A. Fifth Amendment
The Fifth Amendment to the Constitution of the United States provides that no person "shall be compelled in any criminal case to be a witness against himself." This protection against self-incrimination applies to the states by incorporation into the Due Process Clause of the Fourteenth Amendment. Malloy v. Hogan, 378 U.S. 1, 12 L. Ed. 2d 653, 84 S. Ct. 1489 (1964). A person may, however, be compelled to testify against himself if immunity has been conferred upon him. Kastigar v. United States, 406 U.S. 441, 32 L. Ed. 2d 212, 92 S. Ct. 1653 (1972). The use of immunized statements in a criminal prosecution, or any evidence derived from those statements, violates the Fifth Amendment rights of the person granted immunity. United States v. Nanni, 59 F.3d 1425, 1431 (2d Cir.) (citing Kastigar, 406 U.S. at 453), cert. denied, 133 L. Ed. 2d 499, 116 S. Ct. 576 (1995).
Plaintiffs contend that the CCRB's production of their PG 118-9 statements to the District Attorney's office violated their Fifth Amendment right against self-incrimination as a matter of law. They argue that they were compelled to testify during the CCIB investigation under penalty of losing employment with the police force, and therefore that such testimony was necessarily given under a grant of immunity. Plaintiffs claim that CCRB's production of the statements was in derogation of that immunity and in violation of the Fifth Amendment.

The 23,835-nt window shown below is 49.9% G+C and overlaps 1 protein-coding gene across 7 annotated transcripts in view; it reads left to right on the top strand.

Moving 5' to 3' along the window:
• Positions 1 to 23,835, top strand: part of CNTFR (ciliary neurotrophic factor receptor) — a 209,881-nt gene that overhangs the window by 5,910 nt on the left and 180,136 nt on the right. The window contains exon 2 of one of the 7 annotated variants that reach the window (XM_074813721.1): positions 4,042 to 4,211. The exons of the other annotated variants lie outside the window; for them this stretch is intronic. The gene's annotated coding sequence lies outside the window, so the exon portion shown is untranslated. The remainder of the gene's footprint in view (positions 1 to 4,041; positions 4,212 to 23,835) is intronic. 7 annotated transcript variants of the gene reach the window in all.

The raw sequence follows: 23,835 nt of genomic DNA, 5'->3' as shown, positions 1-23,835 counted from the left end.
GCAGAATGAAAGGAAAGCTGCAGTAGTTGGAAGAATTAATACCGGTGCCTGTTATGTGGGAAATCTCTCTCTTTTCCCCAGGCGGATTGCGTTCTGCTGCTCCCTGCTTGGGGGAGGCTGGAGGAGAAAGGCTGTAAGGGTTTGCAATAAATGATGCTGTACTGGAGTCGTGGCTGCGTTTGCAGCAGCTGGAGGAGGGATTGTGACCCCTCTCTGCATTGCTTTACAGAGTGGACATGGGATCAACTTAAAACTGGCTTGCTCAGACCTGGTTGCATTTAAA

Defendants do not dispute that plaintiffs were entitled to use immunity with respect to their PG 118-9 statements, or that the use of evidence derived from those statements in a criminal prosecution would violate Plaintiffs' Fifth Amendment rights. Rather, Defendants argue that the CCRB's act of producing the statements did not violate Plaintiffs' rights against self-incrimination.
As a preliminary matter, the mere access of the prosecution to a defendant's immunized statements does not violate the Fifth Amendment. Under Kastigar, when a criminal defendant establishes that the prosecution had access to immunized statements given by the defendant in relation to a pending criminal proceeding, the prosecution has the burden of proving by a preponderance of the evidence that the statements were not used in the context of the criminal prosecution. 406 U.S. at 460-62; United States v. Nanni, 59 F.3d at 1431-32. The prosecution must show that the information used to prosecute the defendant was derived from sources independent of the immunized statements. Id.
The issue here is not the appropriateness of the prosecution's use of Plaintiffs' PG 118-9 statements.
Rather, the gravamen of Plaintiffs' action is the claim that the initial production of those statements to the District Attorney violated Plaintiffs' Fifth Amendment right against self-incrimination. As discussed above, the courts have concluded that the prosecution may have access to the Plaintiffs' immunized statements without offending the Fifth Amendment. Accordingly, the CCRB cannot have violated the Constitution when it merely produced the statements pursuant to the District Attorney's valid subpoena.